30 Sep 2022
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Planet Hunter - Album Review: Moscovium

22 Sep 2022 // A review by Kev Rowland

On April 19th, 2018, the Transiting Exoplanet Survey Satellite was launched on a two-year mission to find a rocky world with an atmosphere which could be probed for signs of life. Although it had an official name, the media just called it a planet hunter which seemed more exciting, and a Wellington rock band finally came across a name they felt was fitting for the music they were creating. Fast forward a few years, and the quartet are releasing their debut album which is named after an extremely radioactive synthetic element which came into existence less than 20 years ago. Who said rock bands aren’t nerds at heart? Given the way they chose the band name, plus the science matter of the album, one could be forgiven for thinking that here we have a progressive rock band who follow Hawkwind and are generating space rock, but no. What is contained within these grooves (yes, it is available on vinyl) is music that is combining grunge and doom to create something which is incredibly heavy yet has an underlying groove and commerciality which makes it a load of fun.

The band comprise Jedaiah Van Ewijk (bass), Cormac Ferris (vocals), William Saunders (guitar) and David McGurk (drums), and one can imagine them recording this live in the studio as there is little in the way of additional tracking or layering (although there is some on the guitars in places) and it has the vitality one would expect from that manner of working. The bass is rich and thick, often tied in directly with the guitar although there are instances when it goes off on its own, while the drums provide the punch and chop through the bottom end, of which there is plenty. There are a few effects on the guitar, but mostly it is all about throwing down a line or riff and expecting the rest of the guys to pull in tight behind to work as a single unit. Cormac has a great voice, thick and broad with plenty of range and the music allows him to work the range, calming down when the need arises but also allowing him to demonstrate his chops. In many ways they remind me of Auckland band Silcrow, and if someone could organise a gig of the two of them together, I know that would work incredibly well.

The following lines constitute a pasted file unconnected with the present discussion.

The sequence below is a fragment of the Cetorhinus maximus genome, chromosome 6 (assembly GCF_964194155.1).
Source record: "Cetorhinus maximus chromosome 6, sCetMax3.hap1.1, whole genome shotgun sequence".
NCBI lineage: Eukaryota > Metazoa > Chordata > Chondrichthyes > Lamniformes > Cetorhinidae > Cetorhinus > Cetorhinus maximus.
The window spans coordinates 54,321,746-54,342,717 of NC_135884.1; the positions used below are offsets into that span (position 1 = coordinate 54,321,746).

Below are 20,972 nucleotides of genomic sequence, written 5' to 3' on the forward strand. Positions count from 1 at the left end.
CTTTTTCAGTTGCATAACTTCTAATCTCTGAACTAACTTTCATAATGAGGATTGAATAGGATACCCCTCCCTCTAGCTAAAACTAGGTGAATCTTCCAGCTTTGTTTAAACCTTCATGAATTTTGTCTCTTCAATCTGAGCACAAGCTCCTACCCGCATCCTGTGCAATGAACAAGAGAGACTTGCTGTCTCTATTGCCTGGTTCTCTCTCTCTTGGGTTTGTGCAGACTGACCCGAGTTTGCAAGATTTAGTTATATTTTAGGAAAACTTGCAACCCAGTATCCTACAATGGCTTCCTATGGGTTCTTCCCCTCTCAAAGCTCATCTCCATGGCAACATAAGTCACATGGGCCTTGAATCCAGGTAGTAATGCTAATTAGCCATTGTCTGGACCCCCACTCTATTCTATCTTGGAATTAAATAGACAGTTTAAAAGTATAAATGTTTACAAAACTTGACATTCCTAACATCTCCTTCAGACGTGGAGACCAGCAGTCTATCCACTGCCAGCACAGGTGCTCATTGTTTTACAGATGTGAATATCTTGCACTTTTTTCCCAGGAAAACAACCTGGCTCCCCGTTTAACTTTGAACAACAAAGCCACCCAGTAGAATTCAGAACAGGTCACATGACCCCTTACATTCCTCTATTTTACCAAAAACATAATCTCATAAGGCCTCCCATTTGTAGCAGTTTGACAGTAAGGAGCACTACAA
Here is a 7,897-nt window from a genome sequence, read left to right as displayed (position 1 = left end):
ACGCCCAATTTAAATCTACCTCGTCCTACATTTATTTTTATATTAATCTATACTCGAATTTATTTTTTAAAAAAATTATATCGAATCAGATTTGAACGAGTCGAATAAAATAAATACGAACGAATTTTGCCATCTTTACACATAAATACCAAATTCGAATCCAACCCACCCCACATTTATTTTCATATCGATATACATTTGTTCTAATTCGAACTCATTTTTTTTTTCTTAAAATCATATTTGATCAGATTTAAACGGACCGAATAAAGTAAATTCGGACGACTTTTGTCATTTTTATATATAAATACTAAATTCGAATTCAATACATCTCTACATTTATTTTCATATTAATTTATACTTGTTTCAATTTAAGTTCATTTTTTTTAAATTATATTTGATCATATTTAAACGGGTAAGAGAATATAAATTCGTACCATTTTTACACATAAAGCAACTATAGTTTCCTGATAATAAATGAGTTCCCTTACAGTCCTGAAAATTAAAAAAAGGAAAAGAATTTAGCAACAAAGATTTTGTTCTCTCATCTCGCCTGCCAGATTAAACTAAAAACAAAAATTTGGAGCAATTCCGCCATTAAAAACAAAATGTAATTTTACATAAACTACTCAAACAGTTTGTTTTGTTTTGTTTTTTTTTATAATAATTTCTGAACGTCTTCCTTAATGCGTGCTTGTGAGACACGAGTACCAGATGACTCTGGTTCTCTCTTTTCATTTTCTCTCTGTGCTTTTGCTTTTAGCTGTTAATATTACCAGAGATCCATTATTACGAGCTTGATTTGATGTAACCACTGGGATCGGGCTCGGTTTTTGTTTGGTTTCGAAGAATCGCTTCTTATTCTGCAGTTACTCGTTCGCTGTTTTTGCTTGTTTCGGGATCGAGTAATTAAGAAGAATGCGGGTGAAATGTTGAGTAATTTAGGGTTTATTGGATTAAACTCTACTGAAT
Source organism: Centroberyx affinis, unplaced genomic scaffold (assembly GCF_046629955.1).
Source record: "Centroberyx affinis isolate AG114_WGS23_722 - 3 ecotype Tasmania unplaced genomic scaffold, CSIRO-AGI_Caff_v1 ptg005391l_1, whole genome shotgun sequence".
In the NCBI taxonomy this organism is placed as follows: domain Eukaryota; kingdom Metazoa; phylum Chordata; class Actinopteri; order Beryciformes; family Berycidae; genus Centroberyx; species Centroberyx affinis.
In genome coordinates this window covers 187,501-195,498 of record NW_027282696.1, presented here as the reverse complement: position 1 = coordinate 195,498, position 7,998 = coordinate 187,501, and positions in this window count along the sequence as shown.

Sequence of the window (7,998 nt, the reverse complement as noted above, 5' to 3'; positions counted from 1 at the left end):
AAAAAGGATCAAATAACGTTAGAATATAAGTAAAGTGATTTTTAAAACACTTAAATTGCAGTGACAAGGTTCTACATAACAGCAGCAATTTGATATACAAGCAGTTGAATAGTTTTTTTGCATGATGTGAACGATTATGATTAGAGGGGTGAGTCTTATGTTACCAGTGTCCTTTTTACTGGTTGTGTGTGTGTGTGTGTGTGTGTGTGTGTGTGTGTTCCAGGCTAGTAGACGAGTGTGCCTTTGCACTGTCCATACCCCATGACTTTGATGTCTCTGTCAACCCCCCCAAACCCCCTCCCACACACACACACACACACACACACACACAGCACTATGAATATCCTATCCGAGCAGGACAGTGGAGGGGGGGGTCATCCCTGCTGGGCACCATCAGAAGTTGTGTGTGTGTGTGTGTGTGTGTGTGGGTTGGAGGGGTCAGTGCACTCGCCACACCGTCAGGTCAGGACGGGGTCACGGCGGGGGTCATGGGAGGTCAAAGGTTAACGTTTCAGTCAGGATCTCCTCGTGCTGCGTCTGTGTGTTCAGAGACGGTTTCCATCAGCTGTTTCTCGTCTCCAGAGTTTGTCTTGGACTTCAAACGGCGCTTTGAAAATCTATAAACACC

For those who want to be able to put a saddle on the riffs and ride them around the room, this is solid, punchy and direct with a great underlying groove. They say their music sounds like celestial bodies colliding, and they may be right.

Rating: ( 4 / 5 )
 

About Planet Hunter

Planet Hunter came together in early 2017. After a year and a half of creating their own unique form of riff-fuelled rock, the band finally named themselves on the auspicious date of April 19. On the very same day, the Planet Hunter Satellite was launched into outer space.

It seemed appropriate; the satellite will search for new alien worlds throughout the cosmos, and the band will do the same.


Visit the muzic.net.nz Profile for Planet Hunter

Releases

Planet Hunter
Year: 2019
Type: EP

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